How To Start Writing a Sales Page for Your Coaching Services or Program

guest-abby-kerr
 

Every coach has services to sell. Based on your Right People and business structure, your services could run the gamut from one-to-one private packages, group coaching experiences, live workshops, retreats, and events, or even a digital, self-guided version of work you do with your clients.

I think most coaches — and well, solo-owned business owners period — would agree that it’s a tall order to write a sales page that feels equal in quality to the work you do, sounds like you, and is clear, energizing yet reassuring, and engaging to read. Oh, and the page communicates the value of the offer and proves the price of participation.

You could absolutely hire a copywriter to help you out. When it comes to selling high value or high priced offers (and honestly, which of your offers isn’t high value?), this is a well-justified expense.

But many coaches wisely choose to write their own sales page copy.

Writing a lovely and compelling sales page that turns interested people into coaching clients or program participants is possible. And it doesn’t have to feel like World War III with a blank document.

But it’s not easy. You already know that.

There aren’t 10 simple steps to follow to sales page bliss (and anyone who tries to sell you this solution is full of bunk).

There is a path to start accessing your own ease and flow around writing a sales page for your offers, and I’m going to walk you through it.

Know your people, know your offer, know the value they perceive.

When you know your Right People — your ideal clients — through and through, you can step into their shoes and see your offer through their eyes.

 
First, know what problems or challenges are irking them or keeping them up at night. What problem or set of interrelated problems does THIS specific coaching offer solve for your Right People? When creating an offer, it’s easy to get swept up in the holistic nature of the work and all of the fun and interesting details you have planned (been there!) and lose focus on the very specific problems being addressed. To keep focused on the problems your offer addresses, bullet them out on ONE Post-It note or 3×5-inch notecard. Keep glancing back at these brief notes as you start writing to stay focused.
 
Next, ask yourself, how do your Right People frame this problem? For instance, you might see your coaching work as being about helping post-college aged women get out of stuckness around their personal lives and careers. But they might see your work as being about helping them feel their way into the next leg of their life journey now that the scaffolding of higher education has been removed. Sometimes a subtle shift in looking at the problem can open up huge breakthroughs in your writing process.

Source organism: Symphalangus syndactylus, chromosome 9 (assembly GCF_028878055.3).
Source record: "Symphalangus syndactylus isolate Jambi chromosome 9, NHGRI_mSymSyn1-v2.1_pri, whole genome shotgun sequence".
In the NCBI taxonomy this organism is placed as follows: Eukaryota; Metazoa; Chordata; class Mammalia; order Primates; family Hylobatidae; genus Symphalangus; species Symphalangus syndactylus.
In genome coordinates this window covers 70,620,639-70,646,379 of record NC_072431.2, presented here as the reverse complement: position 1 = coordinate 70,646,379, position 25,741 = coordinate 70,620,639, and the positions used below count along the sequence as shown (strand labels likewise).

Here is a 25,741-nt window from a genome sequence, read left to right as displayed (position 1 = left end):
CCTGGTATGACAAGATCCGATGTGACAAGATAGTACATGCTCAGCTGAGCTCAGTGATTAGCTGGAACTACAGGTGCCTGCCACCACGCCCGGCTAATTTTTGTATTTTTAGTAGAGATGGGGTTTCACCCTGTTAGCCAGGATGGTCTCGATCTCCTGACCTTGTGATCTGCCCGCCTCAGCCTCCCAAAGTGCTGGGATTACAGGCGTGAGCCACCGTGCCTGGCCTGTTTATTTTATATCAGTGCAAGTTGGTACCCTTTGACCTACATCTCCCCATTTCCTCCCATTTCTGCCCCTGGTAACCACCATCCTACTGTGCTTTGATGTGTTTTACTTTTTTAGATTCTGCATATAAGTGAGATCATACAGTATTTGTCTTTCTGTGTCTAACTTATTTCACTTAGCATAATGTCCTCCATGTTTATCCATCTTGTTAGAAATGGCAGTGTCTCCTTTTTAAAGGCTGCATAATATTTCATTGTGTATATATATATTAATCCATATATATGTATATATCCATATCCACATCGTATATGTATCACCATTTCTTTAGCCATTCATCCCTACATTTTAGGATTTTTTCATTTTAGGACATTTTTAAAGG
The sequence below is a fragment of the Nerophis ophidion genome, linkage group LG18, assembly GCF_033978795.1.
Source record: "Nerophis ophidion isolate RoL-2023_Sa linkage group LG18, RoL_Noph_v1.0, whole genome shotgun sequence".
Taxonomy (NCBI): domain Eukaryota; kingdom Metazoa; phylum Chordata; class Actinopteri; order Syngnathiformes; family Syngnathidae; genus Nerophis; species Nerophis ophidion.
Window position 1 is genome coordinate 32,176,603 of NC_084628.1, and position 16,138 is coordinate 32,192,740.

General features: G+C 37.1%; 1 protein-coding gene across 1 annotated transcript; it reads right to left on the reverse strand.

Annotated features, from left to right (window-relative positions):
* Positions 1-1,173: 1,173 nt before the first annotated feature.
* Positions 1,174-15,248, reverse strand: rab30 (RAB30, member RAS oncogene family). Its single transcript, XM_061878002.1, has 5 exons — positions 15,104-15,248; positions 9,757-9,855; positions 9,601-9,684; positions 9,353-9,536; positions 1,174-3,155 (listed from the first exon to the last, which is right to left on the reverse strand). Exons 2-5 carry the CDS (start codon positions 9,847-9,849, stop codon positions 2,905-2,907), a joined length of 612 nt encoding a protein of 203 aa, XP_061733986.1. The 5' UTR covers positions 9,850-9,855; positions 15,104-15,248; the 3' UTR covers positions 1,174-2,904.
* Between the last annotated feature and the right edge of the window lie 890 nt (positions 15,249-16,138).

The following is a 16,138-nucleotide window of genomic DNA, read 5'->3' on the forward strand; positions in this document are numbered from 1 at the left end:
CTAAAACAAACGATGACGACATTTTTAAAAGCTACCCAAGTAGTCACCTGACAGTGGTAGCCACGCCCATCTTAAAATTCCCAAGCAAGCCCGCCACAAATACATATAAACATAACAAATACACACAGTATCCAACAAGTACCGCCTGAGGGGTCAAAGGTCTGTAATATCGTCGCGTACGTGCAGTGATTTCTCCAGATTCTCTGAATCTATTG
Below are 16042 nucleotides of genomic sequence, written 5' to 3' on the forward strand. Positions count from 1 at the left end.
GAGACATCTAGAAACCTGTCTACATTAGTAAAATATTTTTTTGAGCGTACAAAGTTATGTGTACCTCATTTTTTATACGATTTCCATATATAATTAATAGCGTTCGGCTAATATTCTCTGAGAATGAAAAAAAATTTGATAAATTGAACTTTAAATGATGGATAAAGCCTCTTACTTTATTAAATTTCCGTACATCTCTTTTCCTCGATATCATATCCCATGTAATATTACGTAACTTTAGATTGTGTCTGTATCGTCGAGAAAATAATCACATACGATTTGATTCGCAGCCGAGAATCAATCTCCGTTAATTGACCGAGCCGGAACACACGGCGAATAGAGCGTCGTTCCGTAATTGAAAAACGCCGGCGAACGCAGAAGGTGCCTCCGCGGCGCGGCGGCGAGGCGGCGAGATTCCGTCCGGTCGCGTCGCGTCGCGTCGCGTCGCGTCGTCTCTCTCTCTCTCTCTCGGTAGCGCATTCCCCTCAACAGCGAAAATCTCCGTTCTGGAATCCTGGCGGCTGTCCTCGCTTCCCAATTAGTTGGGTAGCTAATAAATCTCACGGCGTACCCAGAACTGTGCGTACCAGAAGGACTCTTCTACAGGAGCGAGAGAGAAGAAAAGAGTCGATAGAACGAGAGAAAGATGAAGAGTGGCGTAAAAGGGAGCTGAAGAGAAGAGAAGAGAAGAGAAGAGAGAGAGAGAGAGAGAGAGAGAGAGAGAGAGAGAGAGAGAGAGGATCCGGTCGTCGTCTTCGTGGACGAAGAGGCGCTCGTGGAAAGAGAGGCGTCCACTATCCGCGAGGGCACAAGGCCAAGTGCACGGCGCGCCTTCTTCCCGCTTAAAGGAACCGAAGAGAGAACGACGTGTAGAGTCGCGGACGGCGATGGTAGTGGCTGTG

Then, think about how would they like to be approached with an offer of help to start working through this issue. For instance, do your Right People prefer an audacious, sassy, straight to the point call-out? Do they prefer a soft, nurturing, lyrical posture in your prose? Or, would they light up around language that perfectly balances heart and head? The key here is to understand how your natural writing voice is one your Right People naturally respond to — because you’re the best-fit coach for them at this time in their lives and in your practice.
 
Finally, marry the frame they use on their problem with the tone and style they prefer (note: it should sound like you!) to see how your offer is different from other similar offers out there. When you discern how your offer is different, remarkable, and valuable, you have a starting point for writing. There may be two hypnobirthing coaching workshops out there, but they each may be geared toward totally different types of Right People with different need expressions and delivery preferences.
 
Keep the value of your offer in mind as seen through the eyes of your Right Person client, and engage the tone they’d like to be approached in around solving this issue, and your sales pages will always be off to a strong start.

 
Abby Kerr is Creative Director of The Voice Bureau, a boutique brand voice development and copywriting agency serving solo-owned and small businesses. She is creator of The Voice Values paradigm for branding. Subscribe to her e-letter, Insider Stuff, for your complimentary brand voice self-assessment. Then tweet her to share your Top 3 Voice Values.

Abby lives in the PNW and is a home cook, a dog mom, and a fiction writer.